This book unravels the lives, needs and experiences of Nigerian and Ghanaian women working in prostitution in Brussels.
This volume casts a light on the working conditions and the experiences of 38 women of Nigerian and Ghanaian origin, whose daily struggles and challenges are recalled from interviews in the field. Working within the red-light district of Brussels, an area with high crime rates and lacking in basic healthcare provision, the women are faced with a number of issues on a daily basis, ranging from security and health-related concerns, to work-related stress, discrimination and perceived stigma. Full voice is given to their stories, as well as contributions from state actors and local inhabitants, with the chief aim of building safe and healthy places for both residents and workers alike. The authors conclude in presenting clear recommendations and tools for practitioners and policy makers, designed to improve the outcomes of migrant women working not just within the red-light district of Brussels, but also within wider European and global contexts.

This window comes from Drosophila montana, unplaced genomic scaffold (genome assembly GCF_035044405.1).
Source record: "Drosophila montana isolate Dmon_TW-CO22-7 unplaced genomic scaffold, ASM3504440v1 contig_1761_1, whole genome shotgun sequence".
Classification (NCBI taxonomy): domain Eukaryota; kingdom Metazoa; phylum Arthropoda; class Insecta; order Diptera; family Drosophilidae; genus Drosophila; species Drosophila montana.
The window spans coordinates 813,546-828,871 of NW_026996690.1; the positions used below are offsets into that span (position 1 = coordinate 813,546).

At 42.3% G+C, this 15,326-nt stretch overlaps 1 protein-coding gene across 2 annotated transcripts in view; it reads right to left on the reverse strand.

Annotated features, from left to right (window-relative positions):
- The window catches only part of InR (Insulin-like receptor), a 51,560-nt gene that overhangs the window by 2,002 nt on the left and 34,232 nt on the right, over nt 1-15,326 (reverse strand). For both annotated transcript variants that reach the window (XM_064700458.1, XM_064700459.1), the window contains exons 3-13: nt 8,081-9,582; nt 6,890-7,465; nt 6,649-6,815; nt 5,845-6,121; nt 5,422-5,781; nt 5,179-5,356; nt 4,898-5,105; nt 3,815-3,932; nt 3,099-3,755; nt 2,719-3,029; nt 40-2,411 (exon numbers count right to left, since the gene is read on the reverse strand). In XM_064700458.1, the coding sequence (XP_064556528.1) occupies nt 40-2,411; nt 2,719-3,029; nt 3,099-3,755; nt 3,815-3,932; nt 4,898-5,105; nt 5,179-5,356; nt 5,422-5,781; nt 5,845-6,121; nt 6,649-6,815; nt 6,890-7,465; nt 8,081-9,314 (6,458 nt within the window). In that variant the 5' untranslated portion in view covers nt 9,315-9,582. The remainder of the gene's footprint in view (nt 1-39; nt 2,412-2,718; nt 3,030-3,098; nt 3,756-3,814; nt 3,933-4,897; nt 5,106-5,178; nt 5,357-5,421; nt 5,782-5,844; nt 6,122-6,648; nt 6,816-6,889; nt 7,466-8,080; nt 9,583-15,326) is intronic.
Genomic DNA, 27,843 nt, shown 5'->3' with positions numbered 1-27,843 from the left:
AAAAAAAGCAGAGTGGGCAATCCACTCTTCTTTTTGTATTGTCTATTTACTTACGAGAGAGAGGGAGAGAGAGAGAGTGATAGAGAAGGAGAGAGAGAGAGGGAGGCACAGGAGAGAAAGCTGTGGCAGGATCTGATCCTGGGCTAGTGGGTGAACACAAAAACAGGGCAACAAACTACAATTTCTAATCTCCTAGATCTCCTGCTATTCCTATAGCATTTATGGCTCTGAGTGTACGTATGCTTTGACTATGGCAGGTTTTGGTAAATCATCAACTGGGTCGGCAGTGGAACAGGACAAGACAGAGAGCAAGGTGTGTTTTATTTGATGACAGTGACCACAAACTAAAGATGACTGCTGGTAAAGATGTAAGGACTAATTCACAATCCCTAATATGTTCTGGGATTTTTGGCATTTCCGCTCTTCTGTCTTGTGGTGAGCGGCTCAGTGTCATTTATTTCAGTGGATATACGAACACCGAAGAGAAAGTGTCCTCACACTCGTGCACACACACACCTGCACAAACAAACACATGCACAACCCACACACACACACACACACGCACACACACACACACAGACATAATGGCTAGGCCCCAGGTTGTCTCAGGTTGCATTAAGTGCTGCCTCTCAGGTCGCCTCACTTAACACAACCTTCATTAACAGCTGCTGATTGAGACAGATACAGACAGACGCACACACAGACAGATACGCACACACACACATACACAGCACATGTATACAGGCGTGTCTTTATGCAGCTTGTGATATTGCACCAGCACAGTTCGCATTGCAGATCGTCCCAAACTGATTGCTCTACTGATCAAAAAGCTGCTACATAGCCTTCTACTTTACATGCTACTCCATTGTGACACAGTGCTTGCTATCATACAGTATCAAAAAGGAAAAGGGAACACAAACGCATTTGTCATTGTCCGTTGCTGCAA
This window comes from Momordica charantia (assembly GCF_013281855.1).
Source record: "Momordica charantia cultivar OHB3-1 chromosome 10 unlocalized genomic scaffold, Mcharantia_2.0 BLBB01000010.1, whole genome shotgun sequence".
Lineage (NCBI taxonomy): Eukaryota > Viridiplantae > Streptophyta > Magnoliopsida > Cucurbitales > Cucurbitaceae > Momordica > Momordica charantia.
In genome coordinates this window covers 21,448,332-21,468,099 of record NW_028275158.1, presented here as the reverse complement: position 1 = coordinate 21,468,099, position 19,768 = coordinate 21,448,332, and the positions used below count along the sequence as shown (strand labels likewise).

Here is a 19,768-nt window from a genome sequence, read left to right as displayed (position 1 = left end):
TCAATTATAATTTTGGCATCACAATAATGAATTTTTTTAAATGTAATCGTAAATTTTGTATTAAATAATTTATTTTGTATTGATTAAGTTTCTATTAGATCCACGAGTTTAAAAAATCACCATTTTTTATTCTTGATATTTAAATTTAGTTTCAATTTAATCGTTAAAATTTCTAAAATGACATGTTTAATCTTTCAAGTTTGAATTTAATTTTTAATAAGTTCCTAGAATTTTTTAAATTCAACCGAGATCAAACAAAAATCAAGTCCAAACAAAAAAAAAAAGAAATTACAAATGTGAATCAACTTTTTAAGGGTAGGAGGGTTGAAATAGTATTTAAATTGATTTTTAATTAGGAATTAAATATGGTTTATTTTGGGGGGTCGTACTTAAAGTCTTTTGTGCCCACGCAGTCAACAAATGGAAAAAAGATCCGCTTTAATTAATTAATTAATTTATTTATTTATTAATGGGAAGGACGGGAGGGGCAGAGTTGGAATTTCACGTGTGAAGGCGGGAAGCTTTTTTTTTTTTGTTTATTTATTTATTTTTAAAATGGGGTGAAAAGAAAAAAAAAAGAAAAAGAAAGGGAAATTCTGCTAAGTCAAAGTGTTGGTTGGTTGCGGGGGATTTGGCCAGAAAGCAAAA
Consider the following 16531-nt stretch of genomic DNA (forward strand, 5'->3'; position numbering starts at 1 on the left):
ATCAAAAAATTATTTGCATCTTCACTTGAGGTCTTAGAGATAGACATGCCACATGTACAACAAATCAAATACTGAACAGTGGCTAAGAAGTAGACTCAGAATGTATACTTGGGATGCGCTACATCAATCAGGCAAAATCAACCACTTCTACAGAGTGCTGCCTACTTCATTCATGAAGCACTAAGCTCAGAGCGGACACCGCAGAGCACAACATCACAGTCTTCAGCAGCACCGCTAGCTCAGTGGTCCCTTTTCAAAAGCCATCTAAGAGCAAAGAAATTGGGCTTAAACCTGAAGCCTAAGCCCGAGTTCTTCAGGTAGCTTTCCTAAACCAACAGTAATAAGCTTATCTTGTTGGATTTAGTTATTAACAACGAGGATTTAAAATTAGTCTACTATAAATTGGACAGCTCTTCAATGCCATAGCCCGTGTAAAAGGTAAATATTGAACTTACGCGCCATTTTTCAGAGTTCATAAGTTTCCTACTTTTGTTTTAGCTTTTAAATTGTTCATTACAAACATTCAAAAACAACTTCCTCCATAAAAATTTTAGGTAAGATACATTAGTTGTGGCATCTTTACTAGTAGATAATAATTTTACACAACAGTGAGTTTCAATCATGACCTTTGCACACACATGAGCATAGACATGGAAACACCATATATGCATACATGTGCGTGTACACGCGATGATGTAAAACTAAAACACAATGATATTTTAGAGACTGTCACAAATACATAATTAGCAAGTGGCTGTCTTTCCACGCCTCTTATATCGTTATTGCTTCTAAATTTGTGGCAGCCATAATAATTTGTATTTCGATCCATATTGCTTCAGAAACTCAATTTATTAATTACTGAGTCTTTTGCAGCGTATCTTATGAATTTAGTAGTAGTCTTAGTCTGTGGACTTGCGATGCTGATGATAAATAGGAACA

This book will be of particular interest for researchers and students of Migration Politics, Development Studies, Social Work and Sociology, as well as a useful guide for policy makers and practitioners in the field.